Dismiss Notice
Join Physics Forums Today!
The friendliest, high quality science and math community on the planet! Everyone who loves science is here!

Derivation of gauge condition in linearized GR

  1. Feb 11, 2013 #1

    WannabeNewton

    User Avatar
    Science Advisor

    Hey there guys! So we know that in linearized GR we work with small perturbations [itex]\gamma _{ab}[/itex] of the background flat minkowski metric. In deriving the linearized field equations the quantity [itex]\bar{\gamma _{ab}} = \gamma _{ab} - \frac{1}{2}\eta _{ab}\gamma [/itex] is usually defined, where [itex]\gamma = \gamma ^{a}_{a}[/itex]. Under the action of an infinitesimal diffeomorphism (generator of flow), [itex]\gamma _{ab}[/itex] transforms as [itex]\gamma' _{ab} = \gamma _{ab} + \partial _{b}\xi _{a} + \partial _{a}\xi _{b}[/itex] (this comes out of the lie derivative of the minkowski metric with respect to the flow generated by this vector field). This implies that [itex]\bar{\gamma' _{ab}} = \bar{\gamma _{ab}} + \partial _{b}\xi _{a} + \partial _{a}\xi _{b} - \eta _{ab}\partial^{c}\xi _{c}[/itex]. Since we have the freedom to then fix the gauge by choosing some [itex]\xi ^{a}[/itex], we can take one satisfying [itex]\partial ^{b}\partial _{b}\xi _{a} = -\partial ^{b}\bar{\gamma _{ab}}[/itex] which, after differentiating the expression for [itex]\bar{\gamma' _{ab}}[/itex], gives [itex]\partial^{b}\bar{\gamma' _{ab}} = 0[/itex]. Apparently we can then conclude from this that [itex]\partial^{b}\bar{\gamma _{ab}} = 0[/itex] but why is that? Is it because in a background flat space - time we can regard [itex]\partial^{b}\bar{\gamma' _{ab}} = 0[/itex] as a covariant equation due to being able to treat [itex]\triangledown _{a}[/itex] as [itex]\partial _{a}[/itex] therefore, since [itex]\bar{\gamma '_{ab}}, \bar{\gamma _{ab}}[/itex] are related by a diffeomorphism, the equation must remain invariant under the transformation [itex]\bar{\gamma '_{ab}}\rightarrow \bar{\gamma _{ab}}[/itex] (in the context of GR)?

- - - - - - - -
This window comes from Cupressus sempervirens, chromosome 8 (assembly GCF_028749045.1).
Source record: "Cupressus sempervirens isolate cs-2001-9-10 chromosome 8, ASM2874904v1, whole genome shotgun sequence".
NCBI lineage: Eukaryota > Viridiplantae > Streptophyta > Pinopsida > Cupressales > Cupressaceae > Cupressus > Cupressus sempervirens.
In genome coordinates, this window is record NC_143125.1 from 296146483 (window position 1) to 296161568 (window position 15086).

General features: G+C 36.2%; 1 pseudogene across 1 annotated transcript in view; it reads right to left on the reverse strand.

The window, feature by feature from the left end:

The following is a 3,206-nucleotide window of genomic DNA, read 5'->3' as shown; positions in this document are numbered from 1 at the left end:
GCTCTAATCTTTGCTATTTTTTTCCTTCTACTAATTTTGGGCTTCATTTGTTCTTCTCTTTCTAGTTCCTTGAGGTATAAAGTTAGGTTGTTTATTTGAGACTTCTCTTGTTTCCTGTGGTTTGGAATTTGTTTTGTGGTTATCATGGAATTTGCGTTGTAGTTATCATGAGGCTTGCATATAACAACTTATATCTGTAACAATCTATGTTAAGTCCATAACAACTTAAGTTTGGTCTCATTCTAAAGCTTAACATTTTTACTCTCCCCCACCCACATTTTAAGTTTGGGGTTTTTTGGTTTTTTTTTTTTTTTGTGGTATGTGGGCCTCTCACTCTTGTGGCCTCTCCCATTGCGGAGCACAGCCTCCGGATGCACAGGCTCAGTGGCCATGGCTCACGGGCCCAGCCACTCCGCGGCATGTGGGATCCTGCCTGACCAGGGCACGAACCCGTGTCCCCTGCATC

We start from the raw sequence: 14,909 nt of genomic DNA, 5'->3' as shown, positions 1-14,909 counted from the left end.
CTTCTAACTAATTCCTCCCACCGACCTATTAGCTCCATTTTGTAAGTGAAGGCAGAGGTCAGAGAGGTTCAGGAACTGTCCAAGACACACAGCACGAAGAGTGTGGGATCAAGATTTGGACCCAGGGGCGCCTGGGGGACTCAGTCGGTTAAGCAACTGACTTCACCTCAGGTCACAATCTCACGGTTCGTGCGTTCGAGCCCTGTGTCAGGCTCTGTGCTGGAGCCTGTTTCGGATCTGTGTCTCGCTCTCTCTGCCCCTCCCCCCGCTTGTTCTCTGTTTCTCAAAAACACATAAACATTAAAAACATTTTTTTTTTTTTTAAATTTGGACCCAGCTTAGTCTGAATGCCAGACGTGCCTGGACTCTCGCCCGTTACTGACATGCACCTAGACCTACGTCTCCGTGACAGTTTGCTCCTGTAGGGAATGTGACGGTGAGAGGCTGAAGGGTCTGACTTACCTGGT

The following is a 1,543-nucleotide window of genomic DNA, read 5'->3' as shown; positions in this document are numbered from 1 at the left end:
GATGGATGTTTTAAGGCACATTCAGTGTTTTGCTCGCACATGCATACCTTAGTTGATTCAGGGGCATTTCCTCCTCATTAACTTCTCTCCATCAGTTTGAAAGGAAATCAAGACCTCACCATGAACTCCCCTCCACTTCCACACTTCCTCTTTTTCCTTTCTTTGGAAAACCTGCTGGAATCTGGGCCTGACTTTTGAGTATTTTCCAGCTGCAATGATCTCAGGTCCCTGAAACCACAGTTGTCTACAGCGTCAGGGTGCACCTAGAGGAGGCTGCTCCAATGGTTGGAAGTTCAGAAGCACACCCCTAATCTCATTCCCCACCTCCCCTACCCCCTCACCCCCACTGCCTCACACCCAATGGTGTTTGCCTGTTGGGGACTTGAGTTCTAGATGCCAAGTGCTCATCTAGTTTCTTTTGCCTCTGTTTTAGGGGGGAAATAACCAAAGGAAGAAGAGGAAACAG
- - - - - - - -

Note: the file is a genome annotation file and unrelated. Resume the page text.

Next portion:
Last edited: Feb 11, 2013
  2. jcsd
  3. Feb 11, 2013 #2

    Bill_K

    User Avatar
    Science Advisor

    I don't see the difference. You use the gauge transformation to put γab into the Hilbert gauge and then just drop the prime.
     
  4. Feb 11, 2013 #3

    WannabeNewton

    User Avatar
    Science Advisor

    Hi Bill! Thanks for responding. My question is why are we allowed to drop the prime? Thanks again mate.
     
  5. Feb 11, 2013 #4

    atyy

    User Avatar
    Science Advisor

  6. Feb 12, 2013 #5

    Bill_K

    User Avatar
    Science Advisor

    It's just notation. Whether you call it γab or γ'ab or something else entirely, it represents the gravitational perturbation in the Hilbert gauge.

    By the way, in gravity this gauge condition IS called the Hilbert gauge, not the "Lorentz gauge", which pertains to electromagnetism. And "Lorentz gauge" itself is incorrect. Quoting Wikipedia,
     
  7. Feb 12, 2013 #6

    WannabeNewton

    User Avatar
    Science Advisor

    Thanks Bill and atyy!
     
Know someone interested in this topic? Share this thread via Reddit, Google+, Twitter, or Facebook




Similar Discussions: Derivation of gauge condition in linearized GR
  1. GR as a Gauge theory ? (Replies: 1)

  2. GR as a gauge theory (Replies: 54)

Loading...